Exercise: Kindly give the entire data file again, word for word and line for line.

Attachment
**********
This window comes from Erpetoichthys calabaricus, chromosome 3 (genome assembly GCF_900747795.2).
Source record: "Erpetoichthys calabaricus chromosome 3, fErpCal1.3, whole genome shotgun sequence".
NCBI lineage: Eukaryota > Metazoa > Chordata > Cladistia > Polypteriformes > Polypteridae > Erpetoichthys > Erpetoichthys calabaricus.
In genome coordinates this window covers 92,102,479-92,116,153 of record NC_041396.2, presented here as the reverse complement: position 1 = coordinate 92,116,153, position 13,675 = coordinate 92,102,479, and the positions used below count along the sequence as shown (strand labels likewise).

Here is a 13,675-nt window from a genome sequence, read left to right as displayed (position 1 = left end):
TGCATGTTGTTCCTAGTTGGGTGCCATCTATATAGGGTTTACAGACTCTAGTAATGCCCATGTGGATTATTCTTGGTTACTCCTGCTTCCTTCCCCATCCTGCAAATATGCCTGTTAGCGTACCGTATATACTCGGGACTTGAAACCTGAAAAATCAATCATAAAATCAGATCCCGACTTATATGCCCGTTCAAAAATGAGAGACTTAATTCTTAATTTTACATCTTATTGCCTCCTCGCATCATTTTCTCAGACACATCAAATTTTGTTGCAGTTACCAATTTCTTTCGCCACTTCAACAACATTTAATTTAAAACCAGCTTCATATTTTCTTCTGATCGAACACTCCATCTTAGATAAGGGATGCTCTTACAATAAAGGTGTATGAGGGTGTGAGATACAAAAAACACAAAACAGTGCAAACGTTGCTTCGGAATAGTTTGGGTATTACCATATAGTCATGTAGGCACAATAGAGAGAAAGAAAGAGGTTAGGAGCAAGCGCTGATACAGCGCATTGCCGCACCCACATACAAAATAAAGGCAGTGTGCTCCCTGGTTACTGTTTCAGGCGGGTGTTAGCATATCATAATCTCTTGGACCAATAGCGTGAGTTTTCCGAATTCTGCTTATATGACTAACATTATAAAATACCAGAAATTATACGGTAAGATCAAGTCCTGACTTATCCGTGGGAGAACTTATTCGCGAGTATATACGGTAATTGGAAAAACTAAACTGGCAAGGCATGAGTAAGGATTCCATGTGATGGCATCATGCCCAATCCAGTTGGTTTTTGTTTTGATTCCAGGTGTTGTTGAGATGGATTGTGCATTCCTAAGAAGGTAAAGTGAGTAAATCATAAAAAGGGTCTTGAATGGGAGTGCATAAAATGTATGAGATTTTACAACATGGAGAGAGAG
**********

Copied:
This window comes from Erpetoichthys calabaricus, chromosome 3 (genome assembly GCF_900747795.2).
Source record: "Erpetoichthys calabaricus chromosome 3, fErpCal1.3, whole genome shotgun sequence".
NCBI lineage: Eukaryota > Metazoa > Chordata > Cladistia > Polypteriformes > Polypteridae > Erpetoichthys > Erpetoichthys calabaricus.
In genome coordinates this window covers 92,102,479-92,116,153 of record NC_041396.2, presented here as the reverse complement: position 1 = coordinate 92,116,153, position 13,675 = coordinate 92,102,479, and the positions used below count along the sequence as shown (strand labels likewise).

Here is a 13,675-nt window from a genome sequence, read left to right as displayed (position 1 = left end):
TGCATGTTGTTCCTAGTTGGGTGCCATCTATATAGGGTTTACAGACTCTAGTAATGCCCATGTGGATTATTCTTGGTTACTCCTGCTTCCTTCCCCATCCTGCAAATATGCCTGTTAGCGTACCGTATATACTCGGGACTTGAAACCTGAAAAATCAATCATAAAATCAGATCCCGACTTATATGCCCGTTCAAAAATGAGAGACTTAATTCTTAATTTTACATCTTATTGCCTCCTCGCATCATTTTCTCAGACACATCAAATTTTGTTGCAGTTACCAATTTCTTTCGCCACTTCAACAACATTTAATTTAAAACCAGCTTCATATTTTCTTCTGATCGAACACTCCATCTTAGATAAGGGATGCTCTTACAATAAAGGTGTATGAGGGTGTGAGATACAAAAAACACAAAACAGTGCAAACGTTGCTTCGGAATAGTTTGGGTATTACCATATAGTCATGTAGGCACAATAGAGAGAAAGAAAGAGGTTAGGAGCAAGCGCTGATACAGCGCATTGCCGCACCCACATACAAAATAAAGGCAGTGTGCTCCCTGGTTACTGTTTCAGGCGGGTGTTAGCATATCATAATCTCTTGGACCAATAGCGTGAGTTTTCCGAATTCTGCTTATATGACTAACATTATAAAATACCAGAAATTATACGGTAAGATCAAGTCCTGACTTATCCGTGGGAGAACTTATTCGCGAGTATATACGGTAATTGGAAAAACTAAACTGGCAAGGCATGAGTAAGGATTCCATGTGATGGCATCATGCCCAATCCAGTTGGTTTTTGTTTTGATTCCAGGTGTTGTTGAGATGGATTGTGCATTCCTAAGAAGGTAAAGTGAGTAAATCATAAAAAGGGTCTTGAATGGGAGTGCATAAAATGTATGAGATTTTACAACATGGAGAGAGAG